higher education

When young adults set out to pick a college back in 2010 and 2011, they were making a decision of a lifetime amid big financial obstacles: soaring tuition and the great recession.

And as they progressed through their college careers, a debate over the value of college grew louder.

A long held mantra – that the best investment is a good education – is increasingly being called into question. Some politicians, high-profile entrepreneurs and even educators, have become publicly skeptical of the worth of a degree that costs hundreds of thousands of dollars to obtain.

When he first moved to Miami, Waltter Teruel says, working as a recruiter for ITT Technical Institute was a welcome change from his life in New York where he had been selling antiques and life insurance.

As a recruiter, Teruel says, ITT Tech took care of the pitch to potential students for you. Recruiters used scripts set out in detailed PowerPoint presentations and got long lists of prospective students to call. But soon the welcome change faded. "Most of these students, they were looking for a job," not more school, says Teruel.

Rachel Morello

The last time we heard from Sara Goldrick-Rab, her business cards read "professor at the University of Wisconsin-Madison."

This time around, she has a different title.

Rachel Morello

The school year was about to begin a few weeks ago, then it abruptly ended for scores of students at ITT Technical Institute. The for-profit college system announced it was closing its campuses nation-wide, including two in Wisconsin, after numerous states accused ITT of fraud.

Rachel Morello

Applying to college can be a daunting process.

Applications, essays and financial aid forms add up to plenty of paperwork. And then, there’s the wait. All told, it can take several months – and plenty of stress – before a student finds out if they’ve been accepted.

michaeljung, fotolia

Tens of thousands of graduates are either entering the workforce or searching for their place in it.

And if you're a new grad looking for a job, these may be some of the best words you'll hear this spring:

"There will be an increase that pretty much brings us back to the levels of employment for recent grads that occurred before the recession."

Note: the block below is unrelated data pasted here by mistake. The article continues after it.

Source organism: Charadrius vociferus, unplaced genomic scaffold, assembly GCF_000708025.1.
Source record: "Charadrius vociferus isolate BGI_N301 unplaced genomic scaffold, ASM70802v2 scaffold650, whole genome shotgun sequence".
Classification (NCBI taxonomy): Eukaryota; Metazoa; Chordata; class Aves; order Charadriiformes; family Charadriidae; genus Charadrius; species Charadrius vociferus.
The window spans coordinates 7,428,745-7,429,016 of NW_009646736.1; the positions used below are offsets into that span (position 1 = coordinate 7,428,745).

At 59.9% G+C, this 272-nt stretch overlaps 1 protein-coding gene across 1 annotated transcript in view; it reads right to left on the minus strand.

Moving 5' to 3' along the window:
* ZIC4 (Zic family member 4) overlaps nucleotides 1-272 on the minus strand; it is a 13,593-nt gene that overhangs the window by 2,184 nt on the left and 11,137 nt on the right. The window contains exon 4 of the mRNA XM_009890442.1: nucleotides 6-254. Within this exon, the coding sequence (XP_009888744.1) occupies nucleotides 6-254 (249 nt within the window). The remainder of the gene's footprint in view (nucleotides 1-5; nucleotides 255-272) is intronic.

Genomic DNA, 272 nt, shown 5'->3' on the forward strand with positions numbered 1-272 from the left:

That's Jean Salzer, director of UWM's Career Planning & Resource Center. She’s talking about predictions from the National Association of Colleges and Employers.

Fotolia

It’s graduation season, which also means it’s the season of commencement speeches. A time when celebrities take the stage, armed with jokes and wisdom for millions of young people entering the workforce.

uwimages/Fotolio

Alverno Presents has made a lasting mark on Milwaukee’s performing arts scene. For 57 years, the presenting organization has worked out of the Alverno College campus to bring innovative modern dance companies, world class jazz, and world music to Milwaukee audiences.

College Debt in Wisconsin on the Rise, Following National Trend

Jan 28, 2016
Keith Cooper / Flickr

Tuition and other college costs have risen astronomically and grants and other forms of non-debt aid haven’t kept pace. It’s not uncommon for students across the country today to graduate with crushing balances owed to the federal government and to private lenders – the latter often at high interest rates.

Wisconsin hasn’t escaped the trend. According to Bruce Murphy, editor at Urban Milwaukee, the percentage of debt incurred by Wisconsin’s students rose sharply in the past decade – faster than all but 6 other states.

S Bence

Every year the Catholic, liberal arts college for women on Milwaukee’s south side hosts a community conference. Alverno psychology professor Joyce Tang Boyland was part of the team who put together this year’s A Tapestry of Sustainability event.

The conference takes place all day Friday on the Alverno College campus and folds in speakers, including former Milwaukee mayor John Norquist.

Alberto G. / Flickr

Fall is the time of year when thousands of Wisconsin high schools will virtually lock themselves in a classroom on a Saturday morning and take one of two tests that have customarily helped or hindered the effort to get into college.

The ACT and the SAT have undergone some significant changes in recent years in an effort to be a more useful predictor of college success, but an increasing number of colleges and universities are becoming “test-optional” schools. These schools no longer require students to include test scores as part of their application process.

Kat Schleicher 2014

Over the last couple of years, producers of the Alverno Presents series have offered audiences engaging reinterpretations of the works of some distinct American songwriters.

Photos: Future Bakers Whip Up Gingerbread Houses

Dec 5, 2013

MATC baking and pastry students have been building gingerbread houses. Those judged best win scholarship money.

Washington Post

The Washington Post recently created an interactive map that lays out, by zip code, where the nation's richest and most educated populations reside.

Altos

Recent incarnations of the Milwaukee Film Festival have included screenings of some classic silent films. On the heels of 2010’s showing of Metropolis and last year’s showing of Blackmail, the festival will feature a 1930 classic agrarian tale made by Soviet director Alexander Dovzhenko on Friday.

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